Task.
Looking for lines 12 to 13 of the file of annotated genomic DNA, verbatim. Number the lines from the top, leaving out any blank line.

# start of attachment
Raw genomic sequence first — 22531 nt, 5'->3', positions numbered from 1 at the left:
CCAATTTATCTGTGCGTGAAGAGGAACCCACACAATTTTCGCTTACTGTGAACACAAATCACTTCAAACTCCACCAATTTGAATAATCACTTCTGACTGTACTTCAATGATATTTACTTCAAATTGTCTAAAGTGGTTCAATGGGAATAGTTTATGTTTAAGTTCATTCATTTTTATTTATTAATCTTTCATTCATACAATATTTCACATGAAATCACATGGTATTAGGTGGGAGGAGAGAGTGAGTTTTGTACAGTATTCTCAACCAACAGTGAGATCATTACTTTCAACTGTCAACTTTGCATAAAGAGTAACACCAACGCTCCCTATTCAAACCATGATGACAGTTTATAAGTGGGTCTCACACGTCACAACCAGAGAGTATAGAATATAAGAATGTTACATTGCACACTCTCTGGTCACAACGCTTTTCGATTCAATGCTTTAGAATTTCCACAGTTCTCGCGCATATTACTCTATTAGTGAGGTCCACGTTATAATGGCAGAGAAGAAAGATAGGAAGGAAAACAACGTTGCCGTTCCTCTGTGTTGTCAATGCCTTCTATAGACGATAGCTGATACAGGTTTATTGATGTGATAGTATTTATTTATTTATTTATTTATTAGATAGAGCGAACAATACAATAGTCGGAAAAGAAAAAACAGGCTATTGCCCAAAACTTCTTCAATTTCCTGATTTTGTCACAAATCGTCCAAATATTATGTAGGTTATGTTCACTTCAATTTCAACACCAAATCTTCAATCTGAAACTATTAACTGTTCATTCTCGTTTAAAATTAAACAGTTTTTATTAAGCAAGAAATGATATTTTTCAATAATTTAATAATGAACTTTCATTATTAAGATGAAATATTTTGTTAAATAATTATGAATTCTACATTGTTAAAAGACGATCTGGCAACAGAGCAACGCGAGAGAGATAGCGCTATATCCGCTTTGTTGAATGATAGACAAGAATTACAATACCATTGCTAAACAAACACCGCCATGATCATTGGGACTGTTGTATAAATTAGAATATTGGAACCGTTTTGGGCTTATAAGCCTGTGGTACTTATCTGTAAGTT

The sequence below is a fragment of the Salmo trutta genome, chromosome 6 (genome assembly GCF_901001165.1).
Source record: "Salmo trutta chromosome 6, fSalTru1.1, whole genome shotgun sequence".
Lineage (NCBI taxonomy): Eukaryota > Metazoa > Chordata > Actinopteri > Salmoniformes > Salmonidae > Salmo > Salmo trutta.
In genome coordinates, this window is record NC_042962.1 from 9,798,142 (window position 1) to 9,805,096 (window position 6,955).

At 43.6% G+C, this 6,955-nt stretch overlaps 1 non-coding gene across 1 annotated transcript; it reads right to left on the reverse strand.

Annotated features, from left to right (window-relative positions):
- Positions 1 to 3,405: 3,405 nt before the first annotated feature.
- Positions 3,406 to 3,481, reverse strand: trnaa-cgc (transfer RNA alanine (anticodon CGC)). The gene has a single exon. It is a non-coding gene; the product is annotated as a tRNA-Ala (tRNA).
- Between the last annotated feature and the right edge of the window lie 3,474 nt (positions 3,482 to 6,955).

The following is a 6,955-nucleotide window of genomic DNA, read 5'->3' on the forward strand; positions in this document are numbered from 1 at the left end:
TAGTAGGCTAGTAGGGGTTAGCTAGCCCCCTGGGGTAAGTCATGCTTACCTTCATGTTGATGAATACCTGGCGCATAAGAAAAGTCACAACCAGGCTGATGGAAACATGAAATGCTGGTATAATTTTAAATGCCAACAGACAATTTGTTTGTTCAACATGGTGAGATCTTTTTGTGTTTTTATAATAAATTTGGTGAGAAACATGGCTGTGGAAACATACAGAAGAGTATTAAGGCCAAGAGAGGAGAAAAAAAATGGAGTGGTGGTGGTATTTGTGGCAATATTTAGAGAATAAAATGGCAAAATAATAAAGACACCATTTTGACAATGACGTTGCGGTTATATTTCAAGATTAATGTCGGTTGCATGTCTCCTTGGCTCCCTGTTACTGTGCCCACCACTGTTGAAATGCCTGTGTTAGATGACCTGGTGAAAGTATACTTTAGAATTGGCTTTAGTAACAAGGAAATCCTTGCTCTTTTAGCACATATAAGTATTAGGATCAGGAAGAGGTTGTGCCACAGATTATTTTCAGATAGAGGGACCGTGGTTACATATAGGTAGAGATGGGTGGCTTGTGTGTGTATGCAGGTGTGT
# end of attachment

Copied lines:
The following is a 6,955-nucleotide window of genomic DNA, read 5'->3' on the forward strand; positions in this document are numbered from 1 at the left end:
TAGTAGGCTAGTAGGGGTTAGCTAGCCCCCTGGGGTAAGTCATGCTTACCTTCATGTTGATGAATACCTGGCGCATAAGAAAAGTCACAACCAGGCTGATGGAAACATGAAATGCTGGTATAATTTTAAATGCCAACAGACAATTTGTTTGTTCAACATGGTGAGATCTTTTTGTGTTTTTATAATAAATTTGGTGAGAAACATGGCTGTGGAAACATACAGAAGAGTATTAAGGCCAAGAGAGGAGAAAAAAAATGGAGTGGTGGTGGTATTTGTGGCAATATTTAGAGAATAAAATGGCAAAATAATAAAGACACCATTTTGACAATGACGTTGCGGTTATATTTCAAGATTAATGTCGGTTGCATGTCTCCTTGGCTCCCTGTTACTGTGCCCACCACTGTTGAAATGCCTGTGTTAGATGACCTGGTGAAAGTATACTTTAGAATTGGCTTTAGTAACAAGGAAATCCTTGCTCTTTTAGCACATATAAGTATTAGGATCAGGAAGAGGTTGTGCCACAGATTATTTTCAGATAGAGGGACCGTGGTTACATATAGGTAGAGATGGGTGGCTTGTGTGTGTATGCAGGTGTGT